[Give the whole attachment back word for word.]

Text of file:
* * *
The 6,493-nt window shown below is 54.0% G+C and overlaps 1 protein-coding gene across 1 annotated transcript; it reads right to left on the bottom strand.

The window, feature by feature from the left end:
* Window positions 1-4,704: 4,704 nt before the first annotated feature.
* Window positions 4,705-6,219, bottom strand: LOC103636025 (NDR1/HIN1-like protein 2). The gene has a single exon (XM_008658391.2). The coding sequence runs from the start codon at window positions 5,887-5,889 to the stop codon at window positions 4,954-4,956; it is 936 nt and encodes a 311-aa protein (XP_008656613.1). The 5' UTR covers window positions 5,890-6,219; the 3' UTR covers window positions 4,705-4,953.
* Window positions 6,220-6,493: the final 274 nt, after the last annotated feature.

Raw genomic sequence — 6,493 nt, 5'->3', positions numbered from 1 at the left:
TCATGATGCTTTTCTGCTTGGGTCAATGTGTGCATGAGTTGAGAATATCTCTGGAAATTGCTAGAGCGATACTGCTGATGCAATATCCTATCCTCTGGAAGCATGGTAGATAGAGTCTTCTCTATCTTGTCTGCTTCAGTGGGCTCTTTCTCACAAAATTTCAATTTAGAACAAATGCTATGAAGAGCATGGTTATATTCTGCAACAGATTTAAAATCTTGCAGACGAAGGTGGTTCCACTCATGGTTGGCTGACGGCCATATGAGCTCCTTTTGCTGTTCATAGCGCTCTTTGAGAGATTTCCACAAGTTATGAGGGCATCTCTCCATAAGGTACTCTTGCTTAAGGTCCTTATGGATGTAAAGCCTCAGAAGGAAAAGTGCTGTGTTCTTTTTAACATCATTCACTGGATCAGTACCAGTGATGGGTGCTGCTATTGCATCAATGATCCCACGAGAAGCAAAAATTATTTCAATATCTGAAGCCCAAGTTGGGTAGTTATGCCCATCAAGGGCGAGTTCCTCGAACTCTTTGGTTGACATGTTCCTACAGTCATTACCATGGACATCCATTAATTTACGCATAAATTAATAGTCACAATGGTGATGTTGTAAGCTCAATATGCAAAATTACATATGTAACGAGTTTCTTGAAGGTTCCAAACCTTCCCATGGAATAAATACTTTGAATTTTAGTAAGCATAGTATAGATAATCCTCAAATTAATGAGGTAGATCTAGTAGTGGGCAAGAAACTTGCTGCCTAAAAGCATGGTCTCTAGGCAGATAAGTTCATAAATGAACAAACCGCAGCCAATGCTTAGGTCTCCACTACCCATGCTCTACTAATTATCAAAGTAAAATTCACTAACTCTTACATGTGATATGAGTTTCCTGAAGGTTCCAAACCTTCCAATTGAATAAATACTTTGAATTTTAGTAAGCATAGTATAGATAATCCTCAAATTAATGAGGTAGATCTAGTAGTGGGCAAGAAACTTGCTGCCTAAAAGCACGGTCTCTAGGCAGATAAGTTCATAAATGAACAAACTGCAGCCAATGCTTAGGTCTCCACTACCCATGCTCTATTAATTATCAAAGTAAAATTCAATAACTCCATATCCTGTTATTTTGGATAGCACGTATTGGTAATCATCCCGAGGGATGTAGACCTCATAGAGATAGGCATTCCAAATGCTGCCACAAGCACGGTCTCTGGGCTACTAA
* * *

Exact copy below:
The 6,493-nt window shown below is 54.0% G+C and overlaps 1 protein-coding gene across 1 annotated transcript; it reads right to left on the bottom strand.

The window, feature by feature from the left end:
* Window positions 1-4,704: 4,704 nt before the first annotated feature.
* Window positions 4,705-6,219, bottom strand: LOC103636025 (NDR1/HIN1-like protein 2). The gene has a single exon (XM_008658391.2). The coding sequence runs from the start codon at window positions 5,887-5,889 to the stop codon at window positions 4,954-4,956; it is 936 nt and encodes a 311-aa protein (XP_008656613.1). The 5' UTR covers window positions 5,890-6,219; the 3' UTR covers window positions 4,705-4,953.
* Window positions 6,220-6,493: the final 274 nt, after the last annotated feature.

Raw genomic sequence — 6,493 nt, 5'->3', positions numbered from 1 at the left:
TCATGATGCTTTTCTGCTTGGGTCAATGTGTGCATGAGTTGAGAATATCTCTGGAAATTGCTAGAGCGATACTGCTGATGCAATATCCTATCCTCTGGAAGCATGGTAGATAGAGTCTTCTCTATCTTGTCTGCTTCAGTGGGCTCTTTCTCACAAAATTTCAATTTAGAACAAATGCTATGAAGAGCATGGTTATATTCTGCAACAGATTTAAAATCTTGCAGACGAAGGTGGTTCCACTCATGGTTGGCTGACGGCCATATGAGCTCCTTTTGCTGTTCATAGCGCTCTTTGAGAGATTTCCACAAGTTATGAGGGCATCTCTCCATAAGGTACTCTTGCTTAAGGTCCTTATGGATGTAAAGCCTCAGAAGGAAAAGTGCTGTGTTCTTTTTAACATCATTCACTGGATCAGTACCAGTGATGGGTGCTGCTATTGCATCAATGATCCCACGAGAAGCAAAAATTATTTCAATATCTGAAGCCCAAGTTGGGTAGTTATGCCCATCAAGGGCGAGTTCCTCGAACTCTTTGGTTGACATGTTCCTACAGTCATTACCATGGACATCCATTAATTTACGCATAAATTAATAGTCACAATGGTGATGTTGTAAGCTCAATATGCAAAATTACATATGTAACGAGTTTCTTGAAGGTTCCAAACCTTCCCATGGAATAAATACTTTGAATTTTAGTAAGCATAGTATAGATAATCCTCAAATTAATGAGGTAGATCTAGTAGTGGGCAAGAAACTTGCTGCCTAAAAGCATGGTCTCTAGGCAGATAAGTTCATAAATGAACAAACCGCAGCCAATGCTTAGGTCTCCACTACCCATGCTCTACTAATTATCAAAGTAAAATTCACTAACTCTTACATGTGATATGAGTTTCCTGAAGGTTCCAAACCTTCCAATTGAATAAATACTTTGAATTTTAGTAAGCATAGTATAGATAATCCTCAAATTAATGAGGTAGATCTAGTAGTGGGCAAGAAACTTGCTGCCTAAAAGCACGGTCTCTAGGCAGATAAGTTCATAAATGAACAAACTGCAGCCAATGCTTAGGTCTCCACTACCCATGCTCTATTAATTATCAAAGTAAAATTCAATAACTCCATATCCTGTTATTTTGGATAGCACGTATTGGTAATCATCCCGAGGGATGTAGACCTCATAGAGATAGGCATTCCAAATGCTGCCACAAGCACGGTCTCTGGGCTACTAA